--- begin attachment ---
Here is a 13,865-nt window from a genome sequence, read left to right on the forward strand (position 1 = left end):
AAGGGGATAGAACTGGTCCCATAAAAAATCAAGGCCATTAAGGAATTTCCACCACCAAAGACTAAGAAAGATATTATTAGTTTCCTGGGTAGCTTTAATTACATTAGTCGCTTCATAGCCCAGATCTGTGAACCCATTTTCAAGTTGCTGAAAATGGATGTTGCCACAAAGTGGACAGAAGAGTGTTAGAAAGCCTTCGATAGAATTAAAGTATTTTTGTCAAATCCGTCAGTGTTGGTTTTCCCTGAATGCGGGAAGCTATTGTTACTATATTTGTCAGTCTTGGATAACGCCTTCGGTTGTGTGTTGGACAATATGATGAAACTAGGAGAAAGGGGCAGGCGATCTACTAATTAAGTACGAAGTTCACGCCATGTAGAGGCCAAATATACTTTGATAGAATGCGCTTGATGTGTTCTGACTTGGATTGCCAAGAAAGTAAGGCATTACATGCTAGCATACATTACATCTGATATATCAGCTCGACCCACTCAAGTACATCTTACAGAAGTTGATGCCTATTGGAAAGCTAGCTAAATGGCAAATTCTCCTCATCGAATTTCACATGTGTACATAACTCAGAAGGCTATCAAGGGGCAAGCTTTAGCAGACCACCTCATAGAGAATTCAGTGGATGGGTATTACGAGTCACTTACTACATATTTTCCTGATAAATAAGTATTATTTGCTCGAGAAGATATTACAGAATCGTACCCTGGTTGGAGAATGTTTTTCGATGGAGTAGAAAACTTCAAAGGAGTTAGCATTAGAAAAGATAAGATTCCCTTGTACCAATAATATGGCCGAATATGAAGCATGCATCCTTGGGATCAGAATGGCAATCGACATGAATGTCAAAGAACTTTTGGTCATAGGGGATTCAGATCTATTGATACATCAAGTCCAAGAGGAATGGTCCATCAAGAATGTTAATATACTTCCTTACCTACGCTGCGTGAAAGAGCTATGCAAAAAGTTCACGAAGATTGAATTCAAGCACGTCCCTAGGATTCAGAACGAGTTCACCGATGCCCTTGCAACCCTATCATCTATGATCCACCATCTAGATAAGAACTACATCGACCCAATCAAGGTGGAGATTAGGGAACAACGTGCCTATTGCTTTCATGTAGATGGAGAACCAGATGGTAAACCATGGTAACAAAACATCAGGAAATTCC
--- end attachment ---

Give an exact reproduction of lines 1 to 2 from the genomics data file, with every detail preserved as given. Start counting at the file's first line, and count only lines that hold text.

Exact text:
Here is a 13,865-nt window from a genome sequence, read left to right on the forward strand (position 1 = left end):
AAGGGGATAGAACTGGTCCCATAAAAAATCAAGGCCATTAAGGAATTTCCACCACCAAAGACTAAGAAAGATATTATTAGTTTCCTGGGTAGCTTTAATTACATTAGTCGCTTCATAGCCCAGATCTGTGAACCCATTTTCAAGTTGCTGAAAATGGATGTTGCCACAAAGTGGACAGAAGAGTGTTAGAAAGCCTTCGATAGAATTAAAGTATTTTTGTCAAATCCGTCAGTGTTGGTTTTCCCTGAATGCGGGAAGCTATTGTTACTATATTTGTCAGTCTTGGATAACGCCTTCGGTTGTGTGTTGGACAATATGATGAAACTAGGAGAAAGGGGCAGGCGATCTACTAATTAAGTACGAAGTTCACGCCATGTAGAGGCCAAATATACTTTGATAGAATGCGCTTGATGTGTTCTGACTTGGATTGCCAAGAAAGTAAGGCATTACATGCTAGCATACATTACATCTGATATATCAGCTCGACCCACTCAAGTACATCTTACAGAAGTTGATGCCTATTGGAAAGCTAGCTAAATGGCAAATTCTCCTCATCGAATTTCACATGTGTACATAACTCAGAAGGCTATCAAGGGGCAAGCTTTAGCAGACCACCTCATAGAGAATTCAGTGGATGGGTATTACGAGTCACTTACTACATATTTTCCTGATAAATAAGTATTATTTGCTCGAGAAGATATTACAGAATCGTACCCTGGTTGGAGAATGTTTTTCGATGGAGTAGAAAACTTCAAAGGAGTTAGCATTAGAAAAGATAAGATTCCCTTGTACCAATAATATGGCCGAATATGAAGCATGCATCCTTGGGATCAGAATGGCAATCGACATGAATGTCAAAGAACTTTTGGTCATAGGGGATTCAGATCTATTGATACATCAAGTCCAAGAGGAATGGTCCATCAAGAATGTTAATATACTTCCTTACCTACGCTGCGTGAAAGAGCTATGCAAAAAGTTCACGAAGATTGAATTCAAGCACGTCCCTAGGATTCAGAACGAGTTCACCGATGCCCTTGCAACCCTATCATCTATGATCCACCATCTAGATAAGAACTACATCGACCCAATCAAGGTGGAGATTAGGGAACAACGTGCCTATTGCTTTCATGTAGATGGAGAACCAGATGGTAAACCATGGTAACAAAACATCAGGAAATTCC